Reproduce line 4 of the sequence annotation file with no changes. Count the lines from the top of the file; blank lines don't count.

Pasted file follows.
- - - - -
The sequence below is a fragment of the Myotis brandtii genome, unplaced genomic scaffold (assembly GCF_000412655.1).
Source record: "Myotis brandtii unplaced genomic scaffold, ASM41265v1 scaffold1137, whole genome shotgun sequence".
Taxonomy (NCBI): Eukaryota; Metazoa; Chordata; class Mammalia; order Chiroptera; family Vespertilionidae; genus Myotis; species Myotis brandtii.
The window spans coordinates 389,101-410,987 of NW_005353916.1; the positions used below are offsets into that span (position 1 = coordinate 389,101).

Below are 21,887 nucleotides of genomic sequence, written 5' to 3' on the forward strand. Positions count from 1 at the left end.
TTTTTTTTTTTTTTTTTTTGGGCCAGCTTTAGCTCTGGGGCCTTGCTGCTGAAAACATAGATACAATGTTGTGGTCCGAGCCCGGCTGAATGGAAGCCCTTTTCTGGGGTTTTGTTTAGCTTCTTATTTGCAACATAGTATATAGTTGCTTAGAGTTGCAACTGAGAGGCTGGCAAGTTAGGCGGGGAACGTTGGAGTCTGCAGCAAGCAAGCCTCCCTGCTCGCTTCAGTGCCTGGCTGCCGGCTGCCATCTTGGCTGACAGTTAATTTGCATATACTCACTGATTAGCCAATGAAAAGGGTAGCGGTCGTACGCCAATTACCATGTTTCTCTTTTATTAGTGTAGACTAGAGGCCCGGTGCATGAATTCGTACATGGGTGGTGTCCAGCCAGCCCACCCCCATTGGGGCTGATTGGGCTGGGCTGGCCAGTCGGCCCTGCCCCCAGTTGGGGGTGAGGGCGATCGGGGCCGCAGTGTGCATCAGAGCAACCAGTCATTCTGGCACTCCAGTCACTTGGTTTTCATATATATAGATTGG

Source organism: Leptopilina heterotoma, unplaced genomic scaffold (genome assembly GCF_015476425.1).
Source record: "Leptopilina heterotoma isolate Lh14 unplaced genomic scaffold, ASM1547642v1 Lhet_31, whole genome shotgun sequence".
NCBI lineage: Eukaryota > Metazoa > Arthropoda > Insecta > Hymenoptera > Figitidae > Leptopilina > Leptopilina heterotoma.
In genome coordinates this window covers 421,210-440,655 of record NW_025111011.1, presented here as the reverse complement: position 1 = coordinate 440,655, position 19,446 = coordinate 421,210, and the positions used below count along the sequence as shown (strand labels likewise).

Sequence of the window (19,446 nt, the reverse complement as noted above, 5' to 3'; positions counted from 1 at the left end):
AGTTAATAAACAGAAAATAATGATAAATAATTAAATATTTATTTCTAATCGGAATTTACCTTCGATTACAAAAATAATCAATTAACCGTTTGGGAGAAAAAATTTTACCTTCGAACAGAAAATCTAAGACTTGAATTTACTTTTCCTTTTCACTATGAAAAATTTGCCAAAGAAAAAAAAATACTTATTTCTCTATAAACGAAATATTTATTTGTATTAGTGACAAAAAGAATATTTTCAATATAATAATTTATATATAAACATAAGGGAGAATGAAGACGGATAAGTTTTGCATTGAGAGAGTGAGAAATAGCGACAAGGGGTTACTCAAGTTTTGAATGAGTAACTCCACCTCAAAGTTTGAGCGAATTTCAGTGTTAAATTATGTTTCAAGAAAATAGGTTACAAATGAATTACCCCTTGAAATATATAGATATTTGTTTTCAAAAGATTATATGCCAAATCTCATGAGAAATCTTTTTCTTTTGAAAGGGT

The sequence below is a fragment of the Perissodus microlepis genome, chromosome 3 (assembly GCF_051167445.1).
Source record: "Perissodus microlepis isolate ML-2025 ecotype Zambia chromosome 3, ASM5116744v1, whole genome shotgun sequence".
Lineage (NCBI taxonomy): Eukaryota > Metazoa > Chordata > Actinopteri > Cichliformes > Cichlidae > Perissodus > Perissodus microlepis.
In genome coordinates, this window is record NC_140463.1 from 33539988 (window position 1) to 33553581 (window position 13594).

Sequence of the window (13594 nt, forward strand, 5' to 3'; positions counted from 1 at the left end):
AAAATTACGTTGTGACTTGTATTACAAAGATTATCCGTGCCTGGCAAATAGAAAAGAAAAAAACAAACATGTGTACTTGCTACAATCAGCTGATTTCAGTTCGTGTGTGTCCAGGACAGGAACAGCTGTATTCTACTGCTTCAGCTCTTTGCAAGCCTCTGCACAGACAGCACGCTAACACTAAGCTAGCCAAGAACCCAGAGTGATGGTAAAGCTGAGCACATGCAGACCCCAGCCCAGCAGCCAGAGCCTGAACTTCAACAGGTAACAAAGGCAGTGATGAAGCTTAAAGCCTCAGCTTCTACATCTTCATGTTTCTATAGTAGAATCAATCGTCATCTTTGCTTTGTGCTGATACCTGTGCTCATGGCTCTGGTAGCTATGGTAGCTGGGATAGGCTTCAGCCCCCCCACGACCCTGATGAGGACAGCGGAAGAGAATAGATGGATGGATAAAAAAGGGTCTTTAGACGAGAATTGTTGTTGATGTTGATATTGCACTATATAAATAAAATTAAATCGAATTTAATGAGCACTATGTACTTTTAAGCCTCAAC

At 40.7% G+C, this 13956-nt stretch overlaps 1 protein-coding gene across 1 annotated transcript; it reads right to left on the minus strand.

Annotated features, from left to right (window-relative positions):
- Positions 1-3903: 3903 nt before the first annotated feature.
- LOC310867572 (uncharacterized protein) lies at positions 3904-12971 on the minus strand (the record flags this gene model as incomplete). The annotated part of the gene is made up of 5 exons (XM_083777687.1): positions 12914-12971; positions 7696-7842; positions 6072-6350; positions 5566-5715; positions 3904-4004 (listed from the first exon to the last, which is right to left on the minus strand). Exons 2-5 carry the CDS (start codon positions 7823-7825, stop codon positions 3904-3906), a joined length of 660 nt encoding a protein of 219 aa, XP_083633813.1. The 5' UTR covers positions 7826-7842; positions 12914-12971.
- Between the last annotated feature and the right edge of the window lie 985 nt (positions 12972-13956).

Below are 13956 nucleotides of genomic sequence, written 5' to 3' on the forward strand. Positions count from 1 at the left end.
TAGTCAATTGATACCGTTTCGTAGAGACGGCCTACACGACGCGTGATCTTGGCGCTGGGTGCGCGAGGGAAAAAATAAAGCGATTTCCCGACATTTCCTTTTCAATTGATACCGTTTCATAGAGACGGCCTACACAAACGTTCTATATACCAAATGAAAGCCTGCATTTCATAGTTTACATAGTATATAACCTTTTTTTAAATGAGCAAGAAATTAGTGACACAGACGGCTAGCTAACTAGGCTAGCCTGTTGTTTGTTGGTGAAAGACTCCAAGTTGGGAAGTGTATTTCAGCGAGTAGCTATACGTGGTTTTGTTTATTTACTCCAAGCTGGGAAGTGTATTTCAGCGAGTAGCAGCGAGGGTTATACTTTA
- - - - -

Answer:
The window spans coordinates 389,101-410,987 of NW_005353916.1; the positions used below are offsets into that span (position 1 = coordinate 389,101).